"Where do you see yourself in 5 or 10 years"?  


"What are your short-term/long -term goals"?


"Where do you hope to be in five years"?

Suggested answer:  Well, ultimately that will depend on my performance on the job, and on the growth and opportunities offered by my employer. I've already demonstrated leadership characteristics in all my jobs I've held, so I'm very confident that I will take on progressively greater management responsibilities in the future. That suites me fine. I enjoy building a team, developing its goals, and then working to accomplish them. It's very rewarding.


Where do you see yourself in five years?"

Suggested answer:"Ideally, I would like to work for a young company, such as this one, so I can get in on the ground floor and take advantage of all the opportunities a growing firm has to offer."


"Why should we hire you?

Suggested answer: If you don't mind me borrowing from a famous phrase, Ask not what the company can do for you, ask what you can do for the company, my high energy and quick learning style enable me to hit the ground running and size up and solve problems rapidly. I have what it takes to solve problems and do the job right. I can show my readiness by describing how my experience, career progression, qualities and achievements have made me an asset to any company that I have worked for in the past. (Highlight your ability by discussing your specific skills and accomplishments). My willingness to work will be evident in my commitment to whatever challenges I undertake. To show fitness, I am reliable, having integrity and will accommodate myself to any difficulties the job entails.


"What would be your perfect job? Describe your idea job and/or boss"

Suggested answer: You can have everything in life you want, if you just help enough other people get what they want. The perfect job for me would be to make it into a higher echelon than I was, having a vision of what something could be, and helped that vision to come true by working with bosses, owners, and team members who can have the same or similar vision. Helping others to get what they want, going the second mile in meeting their needs.


"Tell me about the best/worst decision you made"?

Suggested answer: In my last position as the warehouse manager, I made a decision in scheduling. I didn't consider how much work there was in getting all the installers out of the warehouse. I did my research from the week before and implemented a short survey. This experience really taught me about planning and doing thorough research before making a decision.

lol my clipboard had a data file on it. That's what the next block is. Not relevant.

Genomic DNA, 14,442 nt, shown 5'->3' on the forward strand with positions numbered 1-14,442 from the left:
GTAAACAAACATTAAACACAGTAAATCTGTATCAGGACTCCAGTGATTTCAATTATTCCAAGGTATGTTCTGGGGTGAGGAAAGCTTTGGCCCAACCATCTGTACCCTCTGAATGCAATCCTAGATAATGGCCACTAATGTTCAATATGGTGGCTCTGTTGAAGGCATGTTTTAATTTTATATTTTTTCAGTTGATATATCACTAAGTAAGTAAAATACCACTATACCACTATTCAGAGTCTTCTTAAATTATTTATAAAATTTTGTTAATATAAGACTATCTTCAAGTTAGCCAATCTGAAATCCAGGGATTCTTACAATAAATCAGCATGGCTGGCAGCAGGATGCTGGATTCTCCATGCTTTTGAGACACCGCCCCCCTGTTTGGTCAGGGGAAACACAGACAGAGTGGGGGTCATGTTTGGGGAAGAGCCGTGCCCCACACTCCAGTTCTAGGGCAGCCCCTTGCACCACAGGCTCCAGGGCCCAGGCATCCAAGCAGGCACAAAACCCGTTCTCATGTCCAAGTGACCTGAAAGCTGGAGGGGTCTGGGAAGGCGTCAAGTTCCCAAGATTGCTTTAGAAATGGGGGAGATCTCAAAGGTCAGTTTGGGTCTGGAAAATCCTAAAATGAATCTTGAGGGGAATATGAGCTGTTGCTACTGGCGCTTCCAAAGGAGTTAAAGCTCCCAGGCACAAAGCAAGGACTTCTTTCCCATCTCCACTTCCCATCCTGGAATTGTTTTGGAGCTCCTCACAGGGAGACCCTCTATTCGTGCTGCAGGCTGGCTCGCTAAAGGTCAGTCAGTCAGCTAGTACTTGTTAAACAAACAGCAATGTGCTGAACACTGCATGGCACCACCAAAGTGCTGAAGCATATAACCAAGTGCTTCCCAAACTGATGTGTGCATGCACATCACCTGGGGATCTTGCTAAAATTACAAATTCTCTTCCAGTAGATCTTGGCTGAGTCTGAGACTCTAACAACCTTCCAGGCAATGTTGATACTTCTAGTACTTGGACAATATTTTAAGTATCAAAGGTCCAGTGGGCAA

"What obstacles prevented you from achieving your goals in your current/last job"?

Suggested answer: I was assigned to the warehouse as the inventory assistant warehouse manager with a team of installers that seemed to be going in many different directions and had low morale. It was having a big impact on productivity. I realized quickly that individual team members were not aware of their colleagues' activities. So I set up regular meetings with agendas, this definitely helped with project coordination. Improving morale was a bigger task and took more time to accomplish. But I developed some strategies that helped. For example:


" What motivates you and how do you motivate others"?


How do you motivate people"?

Suggested answer:  Depends on the person. "A one size fits all philosophy doesn't work for all people". You have to use a different approach for different people.

Sometimes you need to just get out of your office and go find out what another person's job is and how they do it.


"Describe the culture at your current/past company.

Suggested answer:

"Tell me more about your current/past company and its competitors.

 Suggested answer:

" What are your interests outside of your career"?

Suggested answer:

"What books have you read recently"?

Suggested answer:


" What do you know about our company"?

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"What are your salary requirements"?

Suggested answer: If you don't mind, I would rather defer the answer and address the salary question at the end of the interview, after I've had a chance to learn more about the position and when I know if I'm a serious candidate. My understanding is that jobs like the one you are describing may be in the range of ...


"Would you be willing to take a salary cut?"

Suggested answer: "I'm making $XX now. I understand that the salary range for this position is $XX - $XX. Like most people, I would like to improve on my salary, but I'm more interested in the job itself than the money. I would be open to negotiating a lower starting salary but would hope that we can revisit the subject in a few months after I've proved myself to you."